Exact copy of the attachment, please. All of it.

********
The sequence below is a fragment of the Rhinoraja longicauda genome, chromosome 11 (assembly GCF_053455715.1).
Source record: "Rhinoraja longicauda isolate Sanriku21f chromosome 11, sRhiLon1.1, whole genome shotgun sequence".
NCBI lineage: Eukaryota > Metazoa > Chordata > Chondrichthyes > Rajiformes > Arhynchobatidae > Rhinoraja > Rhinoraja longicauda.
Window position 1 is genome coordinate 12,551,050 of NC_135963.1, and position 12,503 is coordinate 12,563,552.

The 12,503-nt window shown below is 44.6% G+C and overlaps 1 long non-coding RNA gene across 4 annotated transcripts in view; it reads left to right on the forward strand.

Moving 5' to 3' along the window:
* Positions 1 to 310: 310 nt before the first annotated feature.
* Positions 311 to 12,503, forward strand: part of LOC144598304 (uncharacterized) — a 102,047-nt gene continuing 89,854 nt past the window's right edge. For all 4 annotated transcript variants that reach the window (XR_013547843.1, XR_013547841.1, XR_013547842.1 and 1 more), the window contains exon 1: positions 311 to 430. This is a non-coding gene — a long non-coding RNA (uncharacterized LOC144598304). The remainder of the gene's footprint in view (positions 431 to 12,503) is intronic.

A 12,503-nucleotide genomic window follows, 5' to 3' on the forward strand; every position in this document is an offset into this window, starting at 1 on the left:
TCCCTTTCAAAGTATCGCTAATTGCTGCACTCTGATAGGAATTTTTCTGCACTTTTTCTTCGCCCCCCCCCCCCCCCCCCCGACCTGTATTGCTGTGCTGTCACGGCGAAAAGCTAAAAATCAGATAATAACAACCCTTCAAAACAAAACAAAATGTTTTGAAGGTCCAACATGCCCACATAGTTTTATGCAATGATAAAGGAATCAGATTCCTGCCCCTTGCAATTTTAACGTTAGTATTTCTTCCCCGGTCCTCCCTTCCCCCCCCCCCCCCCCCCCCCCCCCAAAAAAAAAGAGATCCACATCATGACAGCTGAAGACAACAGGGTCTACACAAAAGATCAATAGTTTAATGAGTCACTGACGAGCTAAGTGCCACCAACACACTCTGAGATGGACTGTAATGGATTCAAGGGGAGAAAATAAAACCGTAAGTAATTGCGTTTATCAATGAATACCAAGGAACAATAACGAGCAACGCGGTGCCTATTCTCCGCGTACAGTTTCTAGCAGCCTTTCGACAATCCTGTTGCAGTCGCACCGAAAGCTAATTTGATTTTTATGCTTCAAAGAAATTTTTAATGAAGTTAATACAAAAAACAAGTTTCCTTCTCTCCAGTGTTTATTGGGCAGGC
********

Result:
The sequence below is a fragment of the Rhinoraja longicauda genome, chromosome 11 (assembly GCF_053455715.1).
Source record: "Rhinoraja longicauda isolate Sanriku21f chromosome 11, sRhiLon1.1, whole genome shotgun sequence".
NCBI lineage: Eukaryota > Metazoa > Chordata > Chondrichthyes > Rajiformes > Arhynchobatidae > Rhinoraja > Rhinoraja longicauda.
Window position 1 is genome coordinate 12,551,050 of NC_135963.1, and position 12,503 is coordinate 12,563,552.

The 12,503-nt window shown below is 44.6% G+C and overlaps 1 long non-coding RNA gene across 4 annotated transcripts in view; it reads left to right on the forward strand.

Moving 5' to 3' along the window:
* Positions 1 to 310: 310 nt before the first annotated feature.
* Positions 311 to 12,503, forward strand: part of LOC144598304 (uncharacterized) — a 102,047-nt gene continuing 89,854 nt past the window's right edge. For all 4 annotated transcript variants that reach the window (XR_013547843.1, XR_013547841.1, XR_013547842.1 and 1 more), the window contains exon 1: positions 311 to 430. This is a non-coding gene — a long non-coding RNA (uncharacterized LOC144598304). The remainder of the gene's footprint in view (positions 431 to 12,503) is intronic.

A 12,503-nucleotide genomic window follows, 5' to 3' on the forward strand; every position in this document is an offset into this window, starting at 1 on the left:
TCCCTTTCAAAGTATCGCTAATTGCTGCACTCTGATAGGAATTTTTCTGCACTTTTTCTTCGCCCCCCCCCCCCCCCCCCCGACCTGTATTGCTGTGCTGTCACGGCGAAAAGCTAAAAATCAGATAATAACAACCCTTCAAAACAAAACAAAATGTTTTGAAGGTCCAACATGCCCACATAGTTTTATGCAATGATAAAGGAATCAGATTCCTGCCCCTTGCAATTTTAACGTTAGTATTTCTTCCCCGGTCCTCCCTTCCCCCCCCCCCCCCCCCCCCCCCCCAAAAAAAAAGAGATCCACATCATGACAGCTGAAGACAACAGGGTCTACACAAAAGATCAATAGTTTAATGAGTCACTGACGAGCTAAGTGCCACCAACACACTCTGAGATGGACTGTAATGGATTCAAGGGGAGAAAATAAAACCGTAAGTAATTGCGTTTATCAATGAATACCAAGGAACAATAACGAGCAACGCGGTGCCTATTCTCCGCGTACAGTTTCTAGCAGCCTTTCGACAATCCTGTTGCAGTCGCACCGAAAGCTAATTTGATTTTTATGCTTCAAAGAAATTTTTAATGAAGTTAATACAAAAAACAAGTTTCCTTCTCTCCAGTGTTTATTGGGCAGGC